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How to define a smart class using cython?

asked 2010-11-02 02:08:45 +0200

roland gravatar image

Hi, I managed to rewrite my problem so I only have to represent numbers in the following way: [(2,3),(3,3),(13,1)] like in list(factor(82713)). Thus [(prime,exponent), (prime,exponent), ...].

With such a representation multiplying is easy, and I can skip to factor numbers (again). What I'm looking for is a fast cython approach with a class where I can define a function for multiplying, but also where I'm able to store and retrieve a large set of numbers efficiently (within the program). I looked for examples in the Cython Tutorial et cetera, but I could not find an approach which helped me. Maybe someone is willing and able to share his/her expertise? Thanks in advance! Roland

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Could you give some more information, e.g., examples, about your problem and what your class should do?

Mitesh Patel gravatar imageMitesh Patel ( 2010-11-03 05:58:16 +0200 )edit

It is always better to start with a Python class. Once you are sure about your data structure you can switch to cython and this is easy. Once you are in cython it becomes much harder to rewrite your class.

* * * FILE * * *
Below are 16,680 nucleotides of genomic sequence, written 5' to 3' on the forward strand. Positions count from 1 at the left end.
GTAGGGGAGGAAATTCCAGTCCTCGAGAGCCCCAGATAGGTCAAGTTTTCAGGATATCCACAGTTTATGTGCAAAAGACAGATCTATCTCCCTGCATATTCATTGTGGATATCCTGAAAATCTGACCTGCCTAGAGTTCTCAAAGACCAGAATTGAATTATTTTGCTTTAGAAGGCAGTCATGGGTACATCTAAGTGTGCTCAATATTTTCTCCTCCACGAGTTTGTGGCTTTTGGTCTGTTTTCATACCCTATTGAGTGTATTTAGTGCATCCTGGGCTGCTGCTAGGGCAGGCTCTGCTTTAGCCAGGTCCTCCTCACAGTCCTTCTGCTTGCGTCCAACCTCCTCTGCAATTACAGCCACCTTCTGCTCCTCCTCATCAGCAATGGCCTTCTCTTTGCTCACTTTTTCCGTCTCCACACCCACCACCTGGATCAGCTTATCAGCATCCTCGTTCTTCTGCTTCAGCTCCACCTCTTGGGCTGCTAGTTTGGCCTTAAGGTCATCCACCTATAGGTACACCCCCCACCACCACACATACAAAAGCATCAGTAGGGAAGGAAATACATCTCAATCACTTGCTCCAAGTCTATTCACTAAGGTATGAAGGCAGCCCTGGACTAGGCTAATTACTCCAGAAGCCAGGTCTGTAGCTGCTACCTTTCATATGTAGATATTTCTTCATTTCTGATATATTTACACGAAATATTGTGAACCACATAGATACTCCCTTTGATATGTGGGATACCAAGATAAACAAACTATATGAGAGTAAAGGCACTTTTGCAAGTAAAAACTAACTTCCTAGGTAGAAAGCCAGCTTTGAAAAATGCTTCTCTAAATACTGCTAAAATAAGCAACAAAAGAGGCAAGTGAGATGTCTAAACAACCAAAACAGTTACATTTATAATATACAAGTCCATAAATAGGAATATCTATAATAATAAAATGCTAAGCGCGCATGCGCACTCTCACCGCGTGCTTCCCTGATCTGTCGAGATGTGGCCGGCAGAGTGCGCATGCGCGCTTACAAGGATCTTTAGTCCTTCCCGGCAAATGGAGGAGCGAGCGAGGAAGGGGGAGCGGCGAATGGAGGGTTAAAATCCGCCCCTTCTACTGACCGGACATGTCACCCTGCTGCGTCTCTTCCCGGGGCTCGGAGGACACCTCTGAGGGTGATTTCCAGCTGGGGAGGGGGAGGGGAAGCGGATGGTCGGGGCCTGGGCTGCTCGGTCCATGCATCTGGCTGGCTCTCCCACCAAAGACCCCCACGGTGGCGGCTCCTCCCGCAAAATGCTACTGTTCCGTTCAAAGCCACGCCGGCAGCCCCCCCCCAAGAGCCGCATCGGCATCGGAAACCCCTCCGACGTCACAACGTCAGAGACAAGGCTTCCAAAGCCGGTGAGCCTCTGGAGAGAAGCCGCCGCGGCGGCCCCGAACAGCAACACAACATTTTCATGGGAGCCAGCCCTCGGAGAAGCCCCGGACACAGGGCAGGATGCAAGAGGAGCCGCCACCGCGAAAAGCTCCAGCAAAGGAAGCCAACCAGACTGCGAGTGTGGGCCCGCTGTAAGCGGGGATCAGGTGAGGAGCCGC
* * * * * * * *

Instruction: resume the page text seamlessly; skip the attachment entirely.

vdelecroix gravatar imagevdelecroix ( 2014-06-29 16:58:09 +0200 )edit

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answered 2015-05-14 08:29:52 +0200

nbruin gravatar image

I think this class is already implemented in sage:

sage: a,b
(2 * 3, 3 * 5)
sage: a*b
2 * 3^2 * 5
sage: a=factor(6); a
2 * 3
sage: b=factor(15); b
3 * 5
sage: a*b
2 * 3^2 * 5
sage: type(a*b)
<class 'sage.structure.factorization.Factorization'>
sage: type(a)
<class 'sage.structure.factorization_integer.IntegerFactorization'>

A good start would be to compare your code with what is implemented in sage already. It might give some hints.

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Asked: 2010-11-02 02:08:45 +0200

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Last updated: May 14 '15